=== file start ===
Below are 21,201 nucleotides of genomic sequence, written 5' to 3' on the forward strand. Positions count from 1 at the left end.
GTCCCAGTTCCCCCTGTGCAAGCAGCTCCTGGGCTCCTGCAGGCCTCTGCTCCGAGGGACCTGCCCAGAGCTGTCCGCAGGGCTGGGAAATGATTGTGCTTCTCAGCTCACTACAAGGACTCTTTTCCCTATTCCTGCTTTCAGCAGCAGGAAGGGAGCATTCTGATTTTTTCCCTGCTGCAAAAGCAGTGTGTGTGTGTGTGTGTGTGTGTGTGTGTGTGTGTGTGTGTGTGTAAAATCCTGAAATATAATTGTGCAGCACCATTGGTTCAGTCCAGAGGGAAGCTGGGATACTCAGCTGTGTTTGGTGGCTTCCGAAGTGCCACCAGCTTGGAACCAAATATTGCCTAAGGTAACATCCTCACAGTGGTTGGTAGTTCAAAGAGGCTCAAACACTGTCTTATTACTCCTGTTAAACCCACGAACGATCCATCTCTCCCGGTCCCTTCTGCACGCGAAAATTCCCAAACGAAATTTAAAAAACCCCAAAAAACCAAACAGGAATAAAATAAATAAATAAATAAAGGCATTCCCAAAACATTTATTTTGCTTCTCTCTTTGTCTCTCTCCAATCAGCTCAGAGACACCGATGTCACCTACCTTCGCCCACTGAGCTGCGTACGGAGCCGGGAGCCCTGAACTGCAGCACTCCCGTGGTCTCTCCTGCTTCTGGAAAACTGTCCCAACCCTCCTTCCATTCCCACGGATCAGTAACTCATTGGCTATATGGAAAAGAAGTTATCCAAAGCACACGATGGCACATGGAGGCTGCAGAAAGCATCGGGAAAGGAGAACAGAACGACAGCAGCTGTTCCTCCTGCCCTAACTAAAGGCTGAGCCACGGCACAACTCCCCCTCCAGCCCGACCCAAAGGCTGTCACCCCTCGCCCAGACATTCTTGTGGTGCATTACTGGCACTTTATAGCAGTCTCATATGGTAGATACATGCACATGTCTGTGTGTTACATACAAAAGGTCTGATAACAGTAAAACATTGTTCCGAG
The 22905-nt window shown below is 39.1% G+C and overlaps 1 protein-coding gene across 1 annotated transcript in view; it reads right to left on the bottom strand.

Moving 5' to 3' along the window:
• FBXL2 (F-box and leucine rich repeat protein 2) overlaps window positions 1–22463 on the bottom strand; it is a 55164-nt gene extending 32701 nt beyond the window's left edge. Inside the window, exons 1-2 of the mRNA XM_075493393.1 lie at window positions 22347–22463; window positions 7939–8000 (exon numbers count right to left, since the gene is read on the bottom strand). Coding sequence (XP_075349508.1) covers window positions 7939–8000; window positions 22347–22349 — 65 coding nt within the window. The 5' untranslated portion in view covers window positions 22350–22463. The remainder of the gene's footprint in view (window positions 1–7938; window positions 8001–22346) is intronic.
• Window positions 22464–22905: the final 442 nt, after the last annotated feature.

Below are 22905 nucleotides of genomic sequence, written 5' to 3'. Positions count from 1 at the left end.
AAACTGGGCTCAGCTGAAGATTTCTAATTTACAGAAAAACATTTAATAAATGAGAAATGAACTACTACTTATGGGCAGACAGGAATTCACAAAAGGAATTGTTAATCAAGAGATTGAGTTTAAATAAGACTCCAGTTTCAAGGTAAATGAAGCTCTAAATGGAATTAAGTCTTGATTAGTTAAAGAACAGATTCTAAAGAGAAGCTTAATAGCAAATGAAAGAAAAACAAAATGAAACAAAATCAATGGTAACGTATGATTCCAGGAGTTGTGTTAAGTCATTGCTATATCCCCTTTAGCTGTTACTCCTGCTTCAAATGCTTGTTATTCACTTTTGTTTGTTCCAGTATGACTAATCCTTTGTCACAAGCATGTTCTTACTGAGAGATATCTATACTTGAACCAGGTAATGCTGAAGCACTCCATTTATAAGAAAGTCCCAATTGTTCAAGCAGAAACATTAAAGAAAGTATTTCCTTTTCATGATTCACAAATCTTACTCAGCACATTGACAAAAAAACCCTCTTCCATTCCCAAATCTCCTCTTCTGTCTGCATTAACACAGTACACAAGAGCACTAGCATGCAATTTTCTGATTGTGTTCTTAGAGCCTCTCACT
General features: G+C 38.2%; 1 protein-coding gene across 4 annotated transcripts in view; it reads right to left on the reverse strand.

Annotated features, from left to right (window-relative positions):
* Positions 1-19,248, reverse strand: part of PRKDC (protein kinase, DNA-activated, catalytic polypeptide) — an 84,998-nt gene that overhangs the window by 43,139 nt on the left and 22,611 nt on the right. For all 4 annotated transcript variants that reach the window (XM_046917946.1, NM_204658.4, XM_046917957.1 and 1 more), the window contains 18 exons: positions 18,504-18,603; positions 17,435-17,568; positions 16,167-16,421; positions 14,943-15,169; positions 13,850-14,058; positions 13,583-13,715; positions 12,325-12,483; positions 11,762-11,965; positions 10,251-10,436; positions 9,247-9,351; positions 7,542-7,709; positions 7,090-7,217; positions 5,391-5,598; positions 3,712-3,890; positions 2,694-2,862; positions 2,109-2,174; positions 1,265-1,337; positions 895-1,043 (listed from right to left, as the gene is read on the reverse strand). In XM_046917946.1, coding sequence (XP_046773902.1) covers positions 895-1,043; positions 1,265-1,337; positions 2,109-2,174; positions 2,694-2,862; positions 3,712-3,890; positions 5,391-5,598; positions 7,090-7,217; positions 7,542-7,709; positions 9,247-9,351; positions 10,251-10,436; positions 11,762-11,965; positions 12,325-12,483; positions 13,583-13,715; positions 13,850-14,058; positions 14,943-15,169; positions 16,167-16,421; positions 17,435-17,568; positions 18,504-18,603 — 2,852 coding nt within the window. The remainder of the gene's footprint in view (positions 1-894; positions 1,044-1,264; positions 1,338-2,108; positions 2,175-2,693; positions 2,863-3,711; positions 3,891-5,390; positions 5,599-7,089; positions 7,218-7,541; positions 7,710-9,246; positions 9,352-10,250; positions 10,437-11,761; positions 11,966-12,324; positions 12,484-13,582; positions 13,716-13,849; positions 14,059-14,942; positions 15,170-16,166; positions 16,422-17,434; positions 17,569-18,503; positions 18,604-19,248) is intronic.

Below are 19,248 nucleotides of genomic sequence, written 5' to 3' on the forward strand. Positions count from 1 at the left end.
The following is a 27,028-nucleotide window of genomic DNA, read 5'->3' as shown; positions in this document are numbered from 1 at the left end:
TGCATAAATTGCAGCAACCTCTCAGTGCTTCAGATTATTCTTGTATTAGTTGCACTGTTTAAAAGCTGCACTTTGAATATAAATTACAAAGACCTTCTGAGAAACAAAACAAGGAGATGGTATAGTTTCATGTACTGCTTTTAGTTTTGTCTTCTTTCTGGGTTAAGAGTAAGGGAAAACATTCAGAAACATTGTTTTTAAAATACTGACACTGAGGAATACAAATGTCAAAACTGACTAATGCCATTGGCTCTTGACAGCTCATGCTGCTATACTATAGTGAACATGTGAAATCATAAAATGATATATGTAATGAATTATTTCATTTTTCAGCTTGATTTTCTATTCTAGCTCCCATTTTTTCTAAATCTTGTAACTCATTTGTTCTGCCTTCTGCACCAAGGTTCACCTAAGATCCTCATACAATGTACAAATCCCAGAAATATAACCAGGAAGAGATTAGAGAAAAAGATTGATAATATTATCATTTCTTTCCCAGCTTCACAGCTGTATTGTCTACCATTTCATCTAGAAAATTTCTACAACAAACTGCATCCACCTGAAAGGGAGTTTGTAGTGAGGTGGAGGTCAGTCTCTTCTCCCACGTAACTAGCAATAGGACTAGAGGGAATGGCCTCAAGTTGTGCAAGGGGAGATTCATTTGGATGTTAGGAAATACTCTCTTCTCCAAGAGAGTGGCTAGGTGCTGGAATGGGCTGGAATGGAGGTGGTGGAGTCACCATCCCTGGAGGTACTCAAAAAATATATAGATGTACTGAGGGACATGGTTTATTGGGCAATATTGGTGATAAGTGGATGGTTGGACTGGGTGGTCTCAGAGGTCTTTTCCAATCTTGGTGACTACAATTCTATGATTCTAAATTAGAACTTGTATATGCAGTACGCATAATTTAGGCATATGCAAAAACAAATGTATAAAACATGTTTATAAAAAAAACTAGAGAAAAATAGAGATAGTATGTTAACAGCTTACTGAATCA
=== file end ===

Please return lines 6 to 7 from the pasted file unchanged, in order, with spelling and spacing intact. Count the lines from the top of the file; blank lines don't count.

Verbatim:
• Window positions 22464–22905: the final 442 nt, after the last annotated feature.

Below are 22905 nucleotides of genomic sequence, written 5' to 3'. Positions count from 1 at the left end.